New car registrations in Europe jumped 27% in November versus year-ago levels, according to data released by the European automakers' trade body, ACEA.
ACEA's figures for November confirmed those from JD Power for Western Europe, published earlier this month on just-auto and showed the continued impact of scrappage incentives in boosting a number of national markets in Western Europe.
Car sales in the new EU member states of central and eastern Europe - where scrappage incentives have not been applied this year - were down almost 17% on last year, ACEA reported.
November car sales in Western Europe stood at 1,116,845 units in November, or 30.6% more than a year ago. Most markets expanded, with results ranging from +1% in Portugal to +57.6% in the UK. The increase was 48.3% in France, 37.3% in Spain, 31.2% in Italy and 19.7% in Germany. Eleven months into the year, the West European car market remained stable (at 12.3m units; -0.7%) compared to the same period of 2008. Only three countries posted growth: France (+7.6%), Austria (+7.9%) and Germany (+25.4%). The Italian market contracted by 1.4%, the British by 8.8% and the Spanish by 20.8%.
In the new EU Member States, new registrations decreased by 16.7% in November. Only the Czech Republic (+31.5%) and Slovenia (+3.7%) saw their markets expand. The Polish market remained stable (-0.4%). The downturn in the other countries ranged from -23.9% (in Slovakia) to -84.9% (in Latvia). From January to November, 778,063 new cars were registered,or 27.4% less than over the same period a year ago. The Slovak and Czech markets grew by 10.7% and 10.1% respectively. Poland (+0.5%) remained the largest with a total of 291,715 units, while Romania became the third biggest market despite a 60.7% contraction.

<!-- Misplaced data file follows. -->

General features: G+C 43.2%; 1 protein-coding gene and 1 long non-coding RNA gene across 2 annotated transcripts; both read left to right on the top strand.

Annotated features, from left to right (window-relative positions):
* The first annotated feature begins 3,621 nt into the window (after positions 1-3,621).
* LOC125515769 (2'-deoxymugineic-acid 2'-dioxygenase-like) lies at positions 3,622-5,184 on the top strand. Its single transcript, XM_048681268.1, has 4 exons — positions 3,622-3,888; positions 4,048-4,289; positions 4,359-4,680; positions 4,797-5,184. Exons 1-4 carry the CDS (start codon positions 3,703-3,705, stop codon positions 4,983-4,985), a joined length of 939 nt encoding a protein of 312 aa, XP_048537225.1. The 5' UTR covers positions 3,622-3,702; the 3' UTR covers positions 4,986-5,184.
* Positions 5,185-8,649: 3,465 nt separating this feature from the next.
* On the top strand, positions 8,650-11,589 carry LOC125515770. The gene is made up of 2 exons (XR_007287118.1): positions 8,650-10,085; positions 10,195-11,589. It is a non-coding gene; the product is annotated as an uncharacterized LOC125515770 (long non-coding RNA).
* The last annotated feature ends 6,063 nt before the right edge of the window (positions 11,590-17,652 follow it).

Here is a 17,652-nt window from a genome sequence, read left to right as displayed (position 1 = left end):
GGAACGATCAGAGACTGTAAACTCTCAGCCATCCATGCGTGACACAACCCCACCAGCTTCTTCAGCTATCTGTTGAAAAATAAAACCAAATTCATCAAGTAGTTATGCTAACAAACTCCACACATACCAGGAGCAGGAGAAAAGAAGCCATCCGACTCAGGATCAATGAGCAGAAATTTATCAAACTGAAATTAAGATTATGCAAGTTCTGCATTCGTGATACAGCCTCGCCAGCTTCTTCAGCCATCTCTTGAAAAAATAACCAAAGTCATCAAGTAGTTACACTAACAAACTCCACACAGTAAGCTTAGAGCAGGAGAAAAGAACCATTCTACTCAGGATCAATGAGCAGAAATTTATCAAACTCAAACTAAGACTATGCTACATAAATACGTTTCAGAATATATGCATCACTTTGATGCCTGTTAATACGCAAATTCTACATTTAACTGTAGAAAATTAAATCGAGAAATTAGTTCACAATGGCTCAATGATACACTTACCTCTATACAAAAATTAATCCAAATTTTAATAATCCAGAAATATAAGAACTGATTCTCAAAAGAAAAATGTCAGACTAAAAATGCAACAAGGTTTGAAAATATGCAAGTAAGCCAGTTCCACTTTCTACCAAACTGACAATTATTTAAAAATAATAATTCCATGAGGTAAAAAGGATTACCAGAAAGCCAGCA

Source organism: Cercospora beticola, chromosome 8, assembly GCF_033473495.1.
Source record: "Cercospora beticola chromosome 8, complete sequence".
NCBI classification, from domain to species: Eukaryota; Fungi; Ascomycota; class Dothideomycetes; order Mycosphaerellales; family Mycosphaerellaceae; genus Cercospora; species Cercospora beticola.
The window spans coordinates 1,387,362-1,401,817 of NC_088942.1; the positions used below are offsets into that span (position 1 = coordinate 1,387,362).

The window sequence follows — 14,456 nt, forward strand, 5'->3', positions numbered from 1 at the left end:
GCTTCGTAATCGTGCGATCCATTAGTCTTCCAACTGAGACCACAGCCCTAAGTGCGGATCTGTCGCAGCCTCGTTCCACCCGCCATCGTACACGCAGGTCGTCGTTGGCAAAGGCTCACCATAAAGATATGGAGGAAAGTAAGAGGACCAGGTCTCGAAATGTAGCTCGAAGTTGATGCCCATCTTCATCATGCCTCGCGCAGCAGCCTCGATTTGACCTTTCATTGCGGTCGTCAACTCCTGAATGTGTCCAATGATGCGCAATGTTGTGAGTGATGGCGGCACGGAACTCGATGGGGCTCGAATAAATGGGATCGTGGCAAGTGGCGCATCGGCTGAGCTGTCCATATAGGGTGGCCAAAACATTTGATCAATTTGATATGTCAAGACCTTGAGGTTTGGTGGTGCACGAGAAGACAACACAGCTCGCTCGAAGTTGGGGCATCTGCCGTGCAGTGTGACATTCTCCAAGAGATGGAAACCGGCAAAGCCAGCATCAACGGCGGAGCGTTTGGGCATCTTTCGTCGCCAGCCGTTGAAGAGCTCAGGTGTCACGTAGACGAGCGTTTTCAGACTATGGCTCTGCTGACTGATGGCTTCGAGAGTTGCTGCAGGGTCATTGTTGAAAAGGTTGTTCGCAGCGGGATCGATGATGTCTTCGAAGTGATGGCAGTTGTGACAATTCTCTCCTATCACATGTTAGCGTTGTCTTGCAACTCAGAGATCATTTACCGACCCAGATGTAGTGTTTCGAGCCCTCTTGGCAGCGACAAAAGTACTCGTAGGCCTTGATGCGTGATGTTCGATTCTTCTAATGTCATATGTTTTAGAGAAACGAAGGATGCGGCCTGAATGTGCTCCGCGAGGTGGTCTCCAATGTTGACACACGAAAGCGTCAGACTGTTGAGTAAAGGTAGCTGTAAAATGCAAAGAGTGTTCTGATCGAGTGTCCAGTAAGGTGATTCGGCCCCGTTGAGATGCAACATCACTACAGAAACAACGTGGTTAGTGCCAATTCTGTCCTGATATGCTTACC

Volkswagen Group has led the European market this year, with sales in the first 11 months of 2.85m units, some 0.6% ahead of the same period last year. VW Group's share in the period gained to 21.2%, versus 20.5% last year. However, its premium Audi brand saw sales down 7.4% year-to-date.
Also emphasising harder times for premium marques, in a market that has generally enjoyed a small car boost under scrappage, were sharply lower sales for Mercedes-Benz and BMW year-to-date. BMW sales were off almost 17% to 524,129 units while Mercedes was down almost 15% to 551,748 units.
Lexus sales in the first 11 months were down a hefty 28.5% to 19,084 units.
See also: JD Power's November sales analysis